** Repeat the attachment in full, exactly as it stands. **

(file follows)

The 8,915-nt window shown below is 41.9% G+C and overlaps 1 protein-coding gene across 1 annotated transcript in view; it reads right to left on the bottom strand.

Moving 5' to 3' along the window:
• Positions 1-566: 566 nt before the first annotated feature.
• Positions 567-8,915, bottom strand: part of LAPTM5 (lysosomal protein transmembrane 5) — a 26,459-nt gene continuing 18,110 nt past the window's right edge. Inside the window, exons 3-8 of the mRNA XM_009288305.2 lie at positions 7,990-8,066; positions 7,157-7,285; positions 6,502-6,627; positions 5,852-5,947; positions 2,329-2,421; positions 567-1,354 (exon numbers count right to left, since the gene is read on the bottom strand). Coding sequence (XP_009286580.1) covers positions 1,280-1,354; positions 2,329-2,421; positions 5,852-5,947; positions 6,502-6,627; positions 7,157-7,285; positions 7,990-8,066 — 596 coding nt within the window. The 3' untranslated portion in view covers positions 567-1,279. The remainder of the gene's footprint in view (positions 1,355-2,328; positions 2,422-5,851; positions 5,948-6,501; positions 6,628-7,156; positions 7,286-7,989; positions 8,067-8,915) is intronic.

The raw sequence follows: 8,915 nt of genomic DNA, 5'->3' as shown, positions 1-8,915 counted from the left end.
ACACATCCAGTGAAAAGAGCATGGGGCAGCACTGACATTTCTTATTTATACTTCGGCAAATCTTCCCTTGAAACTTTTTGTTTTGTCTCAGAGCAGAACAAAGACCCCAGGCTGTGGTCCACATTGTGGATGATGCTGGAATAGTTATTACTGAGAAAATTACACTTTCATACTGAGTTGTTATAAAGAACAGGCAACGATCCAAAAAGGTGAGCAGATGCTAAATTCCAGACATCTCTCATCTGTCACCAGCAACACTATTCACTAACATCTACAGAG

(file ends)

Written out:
The 8,915-nt window shown below is 41.9% G+C and overlaps 1 protein-coding gene across 1 annotated transcript in view; it reads right to left on the bottom strand.

Moving 5' to 3' along the window:
• Positions 1-566: 566 nt before the first annotated feature.
• Positions 567-8,915, bottom strand: part of LAPTM5 (lysosomal protein transmembrane 5) — a 26,459-nt gene continuing 18,110 nt past the window's right edge. Inside the window, exons 3-8 of the mRNA XM_009288305.2 lie at positions 7,990-8,066; positions 7,157-7,285; positions 6,502-6,627; positions 5,852-5,947; positions 2,329-2,421; positions 567-1,354 (exon numbers count right to left, since the gene is read on the bottom strand). Coding sequence (XP_009286580.1) covers positions 1,280-1,354; positions 2,329-2,421; positions 5,852-5,947; positions 6,502-6,627; positions 7,157-7,285; positions 7,990-8,066 — 596 coding nt within the window. The 3' untranslated portion in view covers positions 567-1,279. The remainder of the gene's footprint in view (positions 1,355-2,328; positions 2,422-5,851; positions 5,948-6,501; positions 6,628-7,156; positions 7,286-7,989; positions 8,067-8,915) is intronic.

The raw sequence follows: 8,915 nt of genomic DNA, 5'->3' as shown, positions 1-8,915 counted from the left end.
ACACATCCAGTGAAAAGAGCATGGGGCAGCACTGACATTTCTTATTTATACTTCGGCAAATCTTCCCTTGAAACTTTTTGTTTTGTCTCAGAGCAGAACAAAGACCCCAGGCTGTGGTCCACATTGTGGATGATGCTGGAATAGTTATTACTGAGAAAATTACACTTTCATACTGAGTTGTTATAAAGAACAGGCAACGATCCAAAAAGGTGAGCAGATGCTAAATTCCAGACATCTCTCATCTGTCACCAGCAACACTATTCACTAACATCTACAGAG